Light, airy and bringing a wonderful cutting edge modern appeal to properties of all ages, mezzanine floors can be superb additions within the loft areas of all sorts of homes. The beauty of the mezzanine is that it allows the maximum feeling of space while also often creating new square footage. In many cases you are creating floor space where it simply did not exist before.
Mezzanine floors are typically found in stunning new build homes – perhaps in the form of a dramatic galleried landing in a spacious entrance hall or even as a work or study space above a double-height living area or drawing room. Conversions lend themselves particularly well to the installation of mezzanine levels. Schools, barns, chapels and churches that have typically had high vaulted ceilings may also have enormous original windows reaching up the full height of the building. The inclusion of a mezzanine floor in any design may well allow the creation of a two storey home without having to bisect the period feature windows or compromise light and space.
Using the space
Some of these unusual conversions may well have had loft areas, which remained largely unused before. Barns often have hay lofts that are used only for storage and some public buildings would have employed their loft areas only to hide wiring, water tanks and pipes. In converting these buildings into residential properties, these elements can be removed or rerouted, allowing the loft space to be opened up. If the inside of the vaulted roof is then properly insulated, the full glory of the building can then be appreciated. The suspension of a mezzanine floor at one or other side of the building - or even centrally - will then not only generate more liveable space, but could also be an eye-catching interior feature.
Even period homes – including terraces – have been remodelled in the past to allow loft spaces to be opened up and then turned into mezzanine levels. Creative design can allow sleeping areas to be fitted at loft height above a bedroom or a study area to be installed at the top of a spiral staircase within the vaulted space beneath the roof beams. Some designs have even seen period homes renovated to create one open plan first floor living area. The loft space has then been opened up to the roof at the front and back above this, and a mezzanine floor installed to create a dramatic, central level at loft height. Accessed by a spiral staircase, this could again be a library or computer area, and could benefit from stunning views out through windows in the roof as well as down on to the rest of the house.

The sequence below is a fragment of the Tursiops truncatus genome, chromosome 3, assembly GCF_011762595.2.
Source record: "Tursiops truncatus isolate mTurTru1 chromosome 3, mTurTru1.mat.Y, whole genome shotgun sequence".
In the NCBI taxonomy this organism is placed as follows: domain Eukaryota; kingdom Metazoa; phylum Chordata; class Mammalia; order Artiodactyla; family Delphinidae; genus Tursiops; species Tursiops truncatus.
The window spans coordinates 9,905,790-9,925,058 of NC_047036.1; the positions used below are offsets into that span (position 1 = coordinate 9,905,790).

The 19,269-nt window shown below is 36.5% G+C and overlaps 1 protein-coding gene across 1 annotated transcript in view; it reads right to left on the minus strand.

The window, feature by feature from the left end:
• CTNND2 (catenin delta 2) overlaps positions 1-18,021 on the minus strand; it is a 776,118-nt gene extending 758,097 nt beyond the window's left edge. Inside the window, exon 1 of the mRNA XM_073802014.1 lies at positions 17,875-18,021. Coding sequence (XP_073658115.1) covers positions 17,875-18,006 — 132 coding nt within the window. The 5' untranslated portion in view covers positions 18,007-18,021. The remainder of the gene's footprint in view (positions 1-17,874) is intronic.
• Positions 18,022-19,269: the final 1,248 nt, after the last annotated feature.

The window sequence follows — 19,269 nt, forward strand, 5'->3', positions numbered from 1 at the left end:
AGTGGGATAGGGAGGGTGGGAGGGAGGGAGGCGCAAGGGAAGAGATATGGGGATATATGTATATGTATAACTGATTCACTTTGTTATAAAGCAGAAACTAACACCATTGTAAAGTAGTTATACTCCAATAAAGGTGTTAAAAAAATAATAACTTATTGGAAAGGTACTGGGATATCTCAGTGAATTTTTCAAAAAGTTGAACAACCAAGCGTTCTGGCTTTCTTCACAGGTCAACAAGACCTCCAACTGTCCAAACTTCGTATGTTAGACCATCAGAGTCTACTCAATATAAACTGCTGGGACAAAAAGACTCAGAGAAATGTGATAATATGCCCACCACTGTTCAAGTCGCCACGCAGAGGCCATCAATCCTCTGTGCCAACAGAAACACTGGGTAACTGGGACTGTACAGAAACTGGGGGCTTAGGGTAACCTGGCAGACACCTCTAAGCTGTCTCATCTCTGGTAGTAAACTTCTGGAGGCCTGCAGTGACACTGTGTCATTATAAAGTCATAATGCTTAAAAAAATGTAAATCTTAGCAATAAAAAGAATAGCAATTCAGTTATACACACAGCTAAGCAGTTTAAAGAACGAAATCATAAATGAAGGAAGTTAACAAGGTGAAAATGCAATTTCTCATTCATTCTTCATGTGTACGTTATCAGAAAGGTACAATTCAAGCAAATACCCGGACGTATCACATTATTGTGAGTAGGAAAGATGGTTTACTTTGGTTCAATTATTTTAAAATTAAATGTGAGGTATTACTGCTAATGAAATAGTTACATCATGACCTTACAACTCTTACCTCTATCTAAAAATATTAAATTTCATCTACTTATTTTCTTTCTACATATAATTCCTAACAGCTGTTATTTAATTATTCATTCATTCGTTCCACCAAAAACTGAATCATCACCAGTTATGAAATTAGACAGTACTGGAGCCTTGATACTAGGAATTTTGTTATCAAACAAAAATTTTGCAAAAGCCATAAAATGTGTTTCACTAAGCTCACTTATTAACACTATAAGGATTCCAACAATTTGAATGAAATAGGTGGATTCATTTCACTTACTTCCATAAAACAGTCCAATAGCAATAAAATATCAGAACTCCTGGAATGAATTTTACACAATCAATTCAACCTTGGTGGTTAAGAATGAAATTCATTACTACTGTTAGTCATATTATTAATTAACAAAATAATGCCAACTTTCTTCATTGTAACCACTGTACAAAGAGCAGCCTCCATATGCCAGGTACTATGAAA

Take loft expert’s advice
Before considering removing a loft floor to create a mezzanine level, it is vital to seek expert advice. Taking beams out of a building can cause serious damage to its fabric unless you know what you are doing. Check with your local authority as to the relevant permissions you will need. Planning permission is unlikely to be required but you will certainly need to conform to building regulations at the very least. You may also need to take advice from a structural engineer and you should certainly use a builder who is experienced in working with lofts.
Light and ventilation
Make sure you have enough head height to create a space that will actually be useable – remember, many lofts were designed for storage only and not for standing in. Finally, think about light and ventilation as well as space for your staircase or ladder. In order to maximise the potential of your mezzanine it needs to be easy and comfortable to use.
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nico - Your Question:
Hi there,We are a family of four living in a typical Victorian semi with 2 rooms and a decent loft space. We've been desperate to get more space and had recently started to plan and get quotes for a loft conversion. However given one bedroom is used to gain access to the family bathroom and would require corridors, and the other room would need stairs added for the loft it would eat up space. A mezzanine feels like a better use of both space and funds. Please could you provide any information about using loft space for a mezzanine (or even a bed on stilts!) particularly with regards building regs.Many thanks
You would be better advised to ask an expert (such as an architect) to take a look at your property and let you know the various options. We can't really provide individual advice such as this.
LoftsAndBasements - 27-Sep-16 @ 12:22 PM
We are a family of four living in a typical Victorian semi with 2 rooms and a decent loft space. We've been desperate to get more space and had recently started to plan and get quotes for a loft conversion.
However given one bedroom is used to gain access to the family bathroom and would require corridors, and the other room would need stairs added for the loft it would eat up space.
A mezzanine feels like a better use of both space and funds. Please could you provide any information about using loft space for a mezzanine (or even a bed on stilts!) particularly with regards building regs.